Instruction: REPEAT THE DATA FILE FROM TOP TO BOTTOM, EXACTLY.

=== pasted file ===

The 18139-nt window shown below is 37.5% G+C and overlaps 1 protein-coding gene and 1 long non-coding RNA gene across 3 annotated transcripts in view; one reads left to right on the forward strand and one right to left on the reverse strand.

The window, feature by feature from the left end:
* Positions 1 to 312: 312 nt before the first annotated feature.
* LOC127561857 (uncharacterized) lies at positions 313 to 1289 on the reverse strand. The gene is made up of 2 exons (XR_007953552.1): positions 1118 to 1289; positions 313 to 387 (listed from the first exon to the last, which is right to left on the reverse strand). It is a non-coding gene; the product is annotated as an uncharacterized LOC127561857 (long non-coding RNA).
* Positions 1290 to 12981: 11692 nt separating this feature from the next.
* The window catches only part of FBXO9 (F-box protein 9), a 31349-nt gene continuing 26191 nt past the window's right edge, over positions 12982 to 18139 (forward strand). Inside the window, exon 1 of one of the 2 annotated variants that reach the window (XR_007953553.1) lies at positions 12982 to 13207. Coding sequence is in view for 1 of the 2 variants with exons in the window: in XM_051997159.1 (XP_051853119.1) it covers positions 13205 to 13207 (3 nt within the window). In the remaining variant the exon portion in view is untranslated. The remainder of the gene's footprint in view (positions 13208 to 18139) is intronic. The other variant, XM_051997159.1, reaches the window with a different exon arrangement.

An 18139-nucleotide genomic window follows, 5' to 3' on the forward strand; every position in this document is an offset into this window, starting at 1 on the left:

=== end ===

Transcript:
The 18139-nt window shown below is 37.5% G+C and overlaps 1 protein-coding gene and 1 long non-coding RNA gene across 3 annotated transcripts in view; one reads left to right on the forward strand and one right to left on the reverse strand.

The window, feature by feature from the left end:
* Positions 1 to 312: 312 nt before the first annotated feature.
* LOC127561857 (uncharacterized) lies at positions 313 to 1289 on the reverse strand. The gene is made up of 2 exons (XR_007953552.1): positions 1118 to 1289; positions 313 to 387 (listed from the first exon to the last, which is right to left on the reverse strand). It is a non-coding gene; the product is annotated as an uncharacterized LOC127561857 (long non-coding RNA).
* Positions 1290 to 12981: 11692 nt separating this feature from the next.
* The window catches only part of FBXO9 (F-box protein 9), a 31349-nt gene continuing 26191 nt past the window's right edge, over positions 12982 to 18139 (forward strand). Inside the window, exon 1 of one of the 2 annotated variants that reach the window (XR_007953553.1) lies at positions 12982 to 13207. Coding sequence is in view for 1 of the 2 variants with exons in the window: in XM_051997159.1 (XP_051853119.1) it covers positions 13205 to 13207 (3 nt within the window). In the remaining variant the exon portion in view is untranslated. The remainder of the gene's footprint in view (positions 13208 to 18139) is intronic. The other variant, XM_051997159.1, reaches the window with a different exon arrangement.

An 18139-nucleotide genomic window follows, 5' to 3' on the forward strand; every position in this document is an offset into this window, starting at 1 on the left: